Also known as the Rosemont School, and the Raven Rock School

The Reading School House, from an old postcard
The Reading School House, from an old postcard

There is an old one-room school house standing on the north side of the Rosemont-Raven Rock Road, and it is in trouble. Built in 1861 to accommodate 60 pupils, the Reading school was closed in 1949 and converted to a residence, which it remained until about 2003, when the last tenants moved out. The property belonged to Lloyd Wescott in 1966, when he donated several acres, including the schoolhouse lot, to Hunterdon County. This was a landmark event, being the first example of land donated to the county’s park system. Once the last tenants moved out, it was the County’s decision not to rent it out again. The schoolhouse has been vacant for ten years, and yet it is still a sound structure, with good hardwood floors, high ceilings, lovely tall windows and a beautiful location. The County wants to tear it down.

Although Delaware Township is negotiating with the county, the chance of saving this building seems like a long-shot. If the building is lost, some of our history will go with it.1

Early History

The 1780 School House

The first schoolhouse in this location was built around 1780, according to the a report issued by County School Superintendent Cornelius S. Conkling in 1876. It was a log building, as many of the first schoolhouses were. The schoolhouse lot is just north of the huge old Reading plantation of the 18th century, known as Mount Amwell.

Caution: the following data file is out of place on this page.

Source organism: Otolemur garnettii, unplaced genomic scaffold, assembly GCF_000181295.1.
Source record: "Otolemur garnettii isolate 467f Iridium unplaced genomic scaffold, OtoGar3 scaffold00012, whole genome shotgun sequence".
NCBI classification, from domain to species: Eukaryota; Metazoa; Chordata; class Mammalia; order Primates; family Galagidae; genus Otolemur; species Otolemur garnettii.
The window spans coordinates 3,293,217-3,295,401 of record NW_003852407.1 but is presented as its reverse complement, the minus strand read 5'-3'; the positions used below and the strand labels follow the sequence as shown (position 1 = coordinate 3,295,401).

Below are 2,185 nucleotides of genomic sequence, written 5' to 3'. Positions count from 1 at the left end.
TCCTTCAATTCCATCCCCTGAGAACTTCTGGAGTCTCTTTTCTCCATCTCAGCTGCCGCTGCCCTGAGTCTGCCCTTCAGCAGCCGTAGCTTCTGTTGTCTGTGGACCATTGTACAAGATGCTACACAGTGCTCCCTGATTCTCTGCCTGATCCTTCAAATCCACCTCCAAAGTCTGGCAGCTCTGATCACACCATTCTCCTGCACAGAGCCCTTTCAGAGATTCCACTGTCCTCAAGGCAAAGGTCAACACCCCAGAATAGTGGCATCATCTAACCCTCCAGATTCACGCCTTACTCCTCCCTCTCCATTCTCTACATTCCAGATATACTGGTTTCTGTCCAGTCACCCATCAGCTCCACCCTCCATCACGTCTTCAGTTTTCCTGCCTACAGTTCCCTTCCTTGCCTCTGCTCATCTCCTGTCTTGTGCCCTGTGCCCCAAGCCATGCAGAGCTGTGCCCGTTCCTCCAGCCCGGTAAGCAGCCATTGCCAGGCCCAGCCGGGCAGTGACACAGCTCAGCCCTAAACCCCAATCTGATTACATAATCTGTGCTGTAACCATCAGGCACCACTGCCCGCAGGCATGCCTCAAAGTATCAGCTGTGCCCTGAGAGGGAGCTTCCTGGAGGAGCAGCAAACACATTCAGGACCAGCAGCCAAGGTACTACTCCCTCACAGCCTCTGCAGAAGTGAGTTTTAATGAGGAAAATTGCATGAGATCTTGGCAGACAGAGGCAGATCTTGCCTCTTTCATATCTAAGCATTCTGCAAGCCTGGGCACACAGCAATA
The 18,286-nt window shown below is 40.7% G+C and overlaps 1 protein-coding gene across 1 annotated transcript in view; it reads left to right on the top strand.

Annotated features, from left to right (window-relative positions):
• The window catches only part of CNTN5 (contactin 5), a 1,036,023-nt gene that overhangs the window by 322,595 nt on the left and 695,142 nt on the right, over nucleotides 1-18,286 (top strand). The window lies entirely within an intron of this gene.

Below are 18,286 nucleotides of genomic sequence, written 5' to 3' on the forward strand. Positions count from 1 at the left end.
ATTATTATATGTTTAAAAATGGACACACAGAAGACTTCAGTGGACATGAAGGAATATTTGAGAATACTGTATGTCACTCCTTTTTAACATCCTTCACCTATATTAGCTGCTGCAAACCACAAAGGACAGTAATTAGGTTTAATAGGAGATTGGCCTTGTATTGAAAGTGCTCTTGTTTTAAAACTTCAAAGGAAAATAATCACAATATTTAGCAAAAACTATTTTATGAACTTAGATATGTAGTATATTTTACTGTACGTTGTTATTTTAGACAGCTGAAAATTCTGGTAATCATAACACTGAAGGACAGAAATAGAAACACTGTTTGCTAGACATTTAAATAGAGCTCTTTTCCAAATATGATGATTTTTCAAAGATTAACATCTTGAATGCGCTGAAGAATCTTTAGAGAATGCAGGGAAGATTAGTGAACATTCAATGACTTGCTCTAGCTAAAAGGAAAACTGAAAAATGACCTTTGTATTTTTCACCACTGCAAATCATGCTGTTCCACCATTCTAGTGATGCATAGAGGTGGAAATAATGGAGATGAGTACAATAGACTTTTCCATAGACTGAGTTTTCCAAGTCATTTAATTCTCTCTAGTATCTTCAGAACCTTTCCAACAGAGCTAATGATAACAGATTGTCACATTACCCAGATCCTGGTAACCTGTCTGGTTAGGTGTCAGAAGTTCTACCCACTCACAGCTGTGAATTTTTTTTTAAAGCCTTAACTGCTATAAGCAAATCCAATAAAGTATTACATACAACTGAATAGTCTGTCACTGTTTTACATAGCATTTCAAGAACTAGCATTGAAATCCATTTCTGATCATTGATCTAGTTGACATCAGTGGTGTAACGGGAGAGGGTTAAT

The earliest owners I am aware of were Joel and Elizabeth Woolverton. They had nine children, born from 1737 to 1755, so it seems unlikely that they were the ones to build the school in 1780. The next owner was Joel Woolverton Jr. and wife Anne Runyon. They also had nine children, but the children weren’t born until after about 1790. So who built the school in 1780?

On August 13, 1794, this ad appeared in the NJ State Gazette:

“Joel Woolverton Jun offers for sale a lot of land containing 45 acres in Amwell Twp HC, within about 2 miles of Howell’s ferry and 1 mile of Joseph Hart’s ferry, adjoining land of Joseph Reading Esq, Jacob Kipple and others. It lies on Laokalon {Lockatong} Creek on which is a very convenient seat for both a grist and saw mill. There is a good log dwelling house and barn. For terms apply to the owner living in Alexandria about 3 and 1/2 miles above Squire Thomas Lowrey’s.”2

This is a description of the property along the north side of the Raven Rock-Rosemont Road, and the hint of an explanation is here. Joel Woolverton Jr. was living in Alexandria Township while he owned this property. So he must have had a tenant, perhaps a tenant who took the initiative to build a schoolhouse.

The 1796 Schoolhouse

Log schoolhouses did not last very long. In 1796, a new building was constructed, this time of stone, being 20-foot square. The most likely builder was Joshua Stout.